Lord Halifax once aptly remarked: “If none were to have liberty but those who understand what it is, there would not be many free men in the world.”

We all shall have liberty, both inner and outer. The inner liberty is the highest realisation of the absolute Truth. The outer liberty is the most successful manifestation of divinity’s perfect perfection on earth.

Union: Man’s union with God. God is consciously and fully aware of this union. Man is learning to be aware of it. Before long he too, will be consciously and fully aware of their union. In man’s union with God, we see man, the soulful gratitude. In God’s union with man, we see God, the Compassion-Flood.

Now and Forever: Once liberty has given birth to man’s union with God, or man’s union with God has given birth to man’s liberty, man’s life starts living forever in the Eternal Now.

One and Inseparable: Liberty and Union are inseparable because they have to enlighten each other. Now and forever are inseparable because they have to feed each other. Man and God are inseparable because they have to fulfil each other.

I am now inspired to invoke the soul of the Master-philosopher Aristotle to speak on the citizens and their state: “Great is the good fortune of the State in which the citizens have a moderate and sufficient property.” I do hope that Aristotle’s lofty message can adequately be applied to the citizens of North Dakota.

It is high time for us to dive into the life-growing and soul-fulfilling Sea of the University Motto: "Lux et Lex" (Light and Law).

Light is not a theoretical knowledge, but a practical wisdom. Law, the divine law, is not a command but an experience. Man’s inspiration expands through the bliss of light. Man’s aspiration ascends through the peace of law. The spiritual light has an inner glow that illumines the outer life. The unspiritual light has an outer glare that obscures the inner life. When an aspirant lives in light, he is the doer. When an aspirant lives in the divine law, he is the knower. The difference between an ordinary man and an aspirant is this: that an ordinary man wants to be defended by the law, although he himself will not care for the law or follow the law; whereas, an aspirant will soulfully, unreservedly and unconditionally defend the law. Law is truth. We have to know how to use the truth in our daily activities.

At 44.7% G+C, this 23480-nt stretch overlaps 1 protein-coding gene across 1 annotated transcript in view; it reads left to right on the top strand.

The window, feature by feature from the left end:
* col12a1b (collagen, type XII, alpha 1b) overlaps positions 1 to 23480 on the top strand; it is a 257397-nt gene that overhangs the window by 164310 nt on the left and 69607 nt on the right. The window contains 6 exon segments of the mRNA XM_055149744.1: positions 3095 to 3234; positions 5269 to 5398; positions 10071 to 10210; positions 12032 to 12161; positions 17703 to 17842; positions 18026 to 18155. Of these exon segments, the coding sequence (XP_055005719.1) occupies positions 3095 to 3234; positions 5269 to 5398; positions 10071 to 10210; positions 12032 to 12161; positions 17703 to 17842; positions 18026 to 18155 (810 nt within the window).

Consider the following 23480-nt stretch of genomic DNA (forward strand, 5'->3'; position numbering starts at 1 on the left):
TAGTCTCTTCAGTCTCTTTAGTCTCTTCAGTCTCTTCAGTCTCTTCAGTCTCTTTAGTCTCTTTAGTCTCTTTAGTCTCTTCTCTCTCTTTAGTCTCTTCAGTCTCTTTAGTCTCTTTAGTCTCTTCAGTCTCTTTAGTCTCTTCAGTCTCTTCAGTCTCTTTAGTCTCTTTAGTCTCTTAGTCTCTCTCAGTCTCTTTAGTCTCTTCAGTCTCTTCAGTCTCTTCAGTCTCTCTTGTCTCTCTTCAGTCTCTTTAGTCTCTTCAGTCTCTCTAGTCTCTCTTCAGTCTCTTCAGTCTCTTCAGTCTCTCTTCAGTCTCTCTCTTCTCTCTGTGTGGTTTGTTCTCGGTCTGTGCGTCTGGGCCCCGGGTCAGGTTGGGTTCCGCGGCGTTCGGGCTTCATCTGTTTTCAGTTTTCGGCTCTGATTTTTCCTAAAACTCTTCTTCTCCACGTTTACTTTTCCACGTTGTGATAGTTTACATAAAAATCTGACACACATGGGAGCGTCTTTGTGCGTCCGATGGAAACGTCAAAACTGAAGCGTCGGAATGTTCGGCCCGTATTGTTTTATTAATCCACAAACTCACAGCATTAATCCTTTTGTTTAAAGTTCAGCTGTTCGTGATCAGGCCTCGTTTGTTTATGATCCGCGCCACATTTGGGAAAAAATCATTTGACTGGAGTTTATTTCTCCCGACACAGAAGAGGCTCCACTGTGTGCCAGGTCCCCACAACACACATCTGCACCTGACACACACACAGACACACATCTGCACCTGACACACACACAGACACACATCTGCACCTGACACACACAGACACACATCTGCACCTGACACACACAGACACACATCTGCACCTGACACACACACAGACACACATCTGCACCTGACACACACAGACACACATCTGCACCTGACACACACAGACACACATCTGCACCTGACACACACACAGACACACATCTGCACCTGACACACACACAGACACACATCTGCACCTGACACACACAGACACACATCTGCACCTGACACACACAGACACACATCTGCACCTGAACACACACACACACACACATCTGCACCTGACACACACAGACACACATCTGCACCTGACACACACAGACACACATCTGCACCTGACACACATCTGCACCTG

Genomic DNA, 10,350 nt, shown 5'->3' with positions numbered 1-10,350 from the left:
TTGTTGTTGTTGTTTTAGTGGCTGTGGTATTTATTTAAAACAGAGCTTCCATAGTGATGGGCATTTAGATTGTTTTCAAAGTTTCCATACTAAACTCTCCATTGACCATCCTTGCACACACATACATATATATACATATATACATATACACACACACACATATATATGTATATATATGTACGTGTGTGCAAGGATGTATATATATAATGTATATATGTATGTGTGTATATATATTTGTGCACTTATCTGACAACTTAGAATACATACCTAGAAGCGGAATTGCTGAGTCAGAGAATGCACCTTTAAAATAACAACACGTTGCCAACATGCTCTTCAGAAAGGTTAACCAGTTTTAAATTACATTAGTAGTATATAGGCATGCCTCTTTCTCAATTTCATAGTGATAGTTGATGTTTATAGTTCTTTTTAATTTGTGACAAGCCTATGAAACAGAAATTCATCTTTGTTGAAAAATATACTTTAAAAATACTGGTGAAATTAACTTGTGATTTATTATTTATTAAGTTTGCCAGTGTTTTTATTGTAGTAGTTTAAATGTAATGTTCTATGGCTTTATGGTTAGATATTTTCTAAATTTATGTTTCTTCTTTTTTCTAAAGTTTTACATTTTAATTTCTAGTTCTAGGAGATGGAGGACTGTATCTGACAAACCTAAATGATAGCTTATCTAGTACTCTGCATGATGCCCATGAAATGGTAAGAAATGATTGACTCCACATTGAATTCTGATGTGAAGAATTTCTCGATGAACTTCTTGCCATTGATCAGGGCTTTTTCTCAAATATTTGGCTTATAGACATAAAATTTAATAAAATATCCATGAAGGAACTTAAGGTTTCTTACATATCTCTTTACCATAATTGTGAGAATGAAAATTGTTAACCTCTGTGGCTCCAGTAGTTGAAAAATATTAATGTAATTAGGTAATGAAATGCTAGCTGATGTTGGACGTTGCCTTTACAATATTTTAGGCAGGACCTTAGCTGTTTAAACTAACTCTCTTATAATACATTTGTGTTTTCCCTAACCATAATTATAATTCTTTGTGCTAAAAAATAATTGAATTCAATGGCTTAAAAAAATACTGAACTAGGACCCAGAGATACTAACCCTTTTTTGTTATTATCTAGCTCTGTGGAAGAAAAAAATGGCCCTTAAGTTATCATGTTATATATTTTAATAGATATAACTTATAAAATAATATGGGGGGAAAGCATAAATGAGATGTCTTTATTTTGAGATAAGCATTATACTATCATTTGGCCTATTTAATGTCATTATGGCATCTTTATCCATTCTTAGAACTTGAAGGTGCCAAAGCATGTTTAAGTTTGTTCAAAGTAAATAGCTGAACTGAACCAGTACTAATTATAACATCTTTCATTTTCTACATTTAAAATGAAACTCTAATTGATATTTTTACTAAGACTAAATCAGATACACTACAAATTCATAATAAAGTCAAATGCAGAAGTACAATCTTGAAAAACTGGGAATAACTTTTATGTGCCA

"A truth that is told with bad intent beats all the lies you can invent."
  — William Blake

This is true, absolutely true. We must always tell the truth with a divine intent. Our truth must be flooded with love, concern and oneness. Our truth must illumine and not blind. Our truth must liberate and not bind. Finally I wish to say, as regards the University motto, that Light is the weight of the universal Soul and Law is the height of the transcendental Soul.

The Secret Supreme. If you want to realise the Secret Supreme, you shall have to meditate. You have to know how to meditate. And for that you need a spiritual teacher. Until you have a teacher of your own you have to meditate all alone. During your meditation do not be afraid of anything. Fear you can give up and you must. God’s constant love you can have and you must. Your fear kills God’s love. Your aspiration for God-realisation and your surrender to God’s Will kill all your fear, born and yet to be born. Harbour divine confidence in the inmost recesses of your heart. Confidence is the secret of success. Hope is the secret of attempts. Doubt is poison. Doubt destroys your life of aspiration sooner than at once. During your meditation do not fight against evil thoughts. If you constantly fight against evil thoughts, you will, to your widest surprise, strengthen them. But if you open yourself to divine thoughts, evil thoughts will find no need for you. Needless to say that they will be terribly jealous of your divine thoughts. They will in no time leave you. During your meditation try to cultivate divine love. Try to love humanity soulfully. You may say: “How can I love others when I do not know how to love myself?” I tell you how you can love yourself. You can love yourself most successfully just by loving God unreservedly. You may ask: How can I love God when I do not know what love is? My immediate answer is: “Love is the transforming power in our human nature. Love transforms our life of stark bondage into the life of mightiest freedom. Love cries for Life. Love fights for Life. Finally, love grows into the Life Eternal.”